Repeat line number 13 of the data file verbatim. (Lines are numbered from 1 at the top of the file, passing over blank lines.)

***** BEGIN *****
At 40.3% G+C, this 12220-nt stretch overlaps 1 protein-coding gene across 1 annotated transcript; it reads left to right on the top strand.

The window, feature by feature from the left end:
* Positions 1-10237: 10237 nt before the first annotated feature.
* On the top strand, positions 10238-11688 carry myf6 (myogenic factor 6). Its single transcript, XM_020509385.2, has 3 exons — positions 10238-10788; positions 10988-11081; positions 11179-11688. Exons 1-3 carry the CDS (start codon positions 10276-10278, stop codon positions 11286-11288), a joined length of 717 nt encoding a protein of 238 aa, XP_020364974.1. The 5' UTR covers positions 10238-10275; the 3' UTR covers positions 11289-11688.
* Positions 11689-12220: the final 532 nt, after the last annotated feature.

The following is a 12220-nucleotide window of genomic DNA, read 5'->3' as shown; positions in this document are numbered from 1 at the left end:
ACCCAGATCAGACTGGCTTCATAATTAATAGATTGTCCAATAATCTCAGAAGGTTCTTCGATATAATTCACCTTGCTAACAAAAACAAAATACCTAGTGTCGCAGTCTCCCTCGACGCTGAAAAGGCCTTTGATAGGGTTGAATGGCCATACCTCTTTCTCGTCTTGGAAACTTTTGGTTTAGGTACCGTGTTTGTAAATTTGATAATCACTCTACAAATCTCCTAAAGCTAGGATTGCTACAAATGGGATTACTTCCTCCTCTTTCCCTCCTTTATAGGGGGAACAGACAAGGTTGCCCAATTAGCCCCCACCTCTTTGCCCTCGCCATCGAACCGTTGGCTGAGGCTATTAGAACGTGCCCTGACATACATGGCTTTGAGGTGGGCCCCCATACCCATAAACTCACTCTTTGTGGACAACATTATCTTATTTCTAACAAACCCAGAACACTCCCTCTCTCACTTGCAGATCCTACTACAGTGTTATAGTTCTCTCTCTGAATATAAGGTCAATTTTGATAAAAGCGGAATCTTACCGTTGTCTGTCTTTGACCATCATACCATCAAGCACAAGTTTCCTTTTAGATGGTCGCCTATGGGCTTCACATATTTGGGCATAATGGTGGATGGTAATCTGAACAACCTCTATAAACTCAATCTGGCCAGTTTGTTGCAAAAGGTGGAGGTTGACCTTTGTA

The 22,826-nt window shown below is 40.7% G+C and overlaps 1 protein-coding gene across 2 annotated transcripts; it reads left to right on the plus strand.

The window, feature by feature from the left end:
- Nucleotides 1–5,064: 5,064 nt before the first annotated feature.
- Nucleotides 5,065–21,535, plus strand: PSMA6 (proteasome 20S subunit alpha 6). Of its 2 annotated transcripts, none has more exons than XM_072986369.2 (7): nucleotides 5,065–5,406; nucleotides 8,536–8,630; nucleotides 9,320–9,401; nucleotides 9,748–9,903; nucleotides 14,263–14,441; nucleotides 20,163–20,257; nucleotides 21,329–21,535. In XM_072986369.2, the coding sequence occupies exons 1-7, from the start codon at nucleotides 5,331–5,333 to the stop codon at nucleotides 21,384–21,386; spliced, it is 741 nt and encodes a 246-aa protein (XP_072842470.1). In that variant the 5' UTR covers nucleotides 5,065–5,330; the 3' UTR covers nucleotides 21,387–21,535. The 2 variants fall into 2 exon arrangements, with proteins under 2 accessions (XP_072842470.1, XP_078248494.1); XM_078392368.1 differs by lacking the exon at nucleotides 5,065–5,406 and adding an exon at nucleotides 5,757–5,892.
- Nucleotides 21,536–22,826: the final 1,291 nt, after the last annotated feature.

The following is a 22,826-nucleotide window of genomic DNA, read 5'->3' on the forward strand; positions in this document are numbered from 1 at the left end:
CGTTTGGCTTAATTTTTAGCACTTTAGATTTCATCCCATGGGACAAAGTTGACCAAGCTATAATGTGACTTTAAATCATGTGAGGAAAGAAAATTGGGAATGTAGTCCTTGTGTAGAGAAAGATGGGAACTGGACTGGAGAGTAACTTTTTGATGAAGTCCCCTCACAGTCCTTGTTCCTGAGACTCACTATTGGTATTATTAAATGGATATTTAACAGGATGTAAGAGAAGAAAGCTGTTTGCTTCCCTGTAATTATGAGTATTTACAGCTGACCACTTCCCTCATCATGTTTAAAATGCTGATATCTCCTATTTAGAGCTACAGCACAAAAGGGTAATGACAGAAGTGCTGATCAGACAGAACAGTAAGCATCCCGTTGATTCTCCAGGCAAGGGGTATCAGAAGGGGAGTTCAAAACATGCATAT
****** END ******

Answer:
The following is a 22,826-nucleotide window of genomic DNA, read 5'->3' on the forward strand; positions in this document are numbered from 1 at the left end: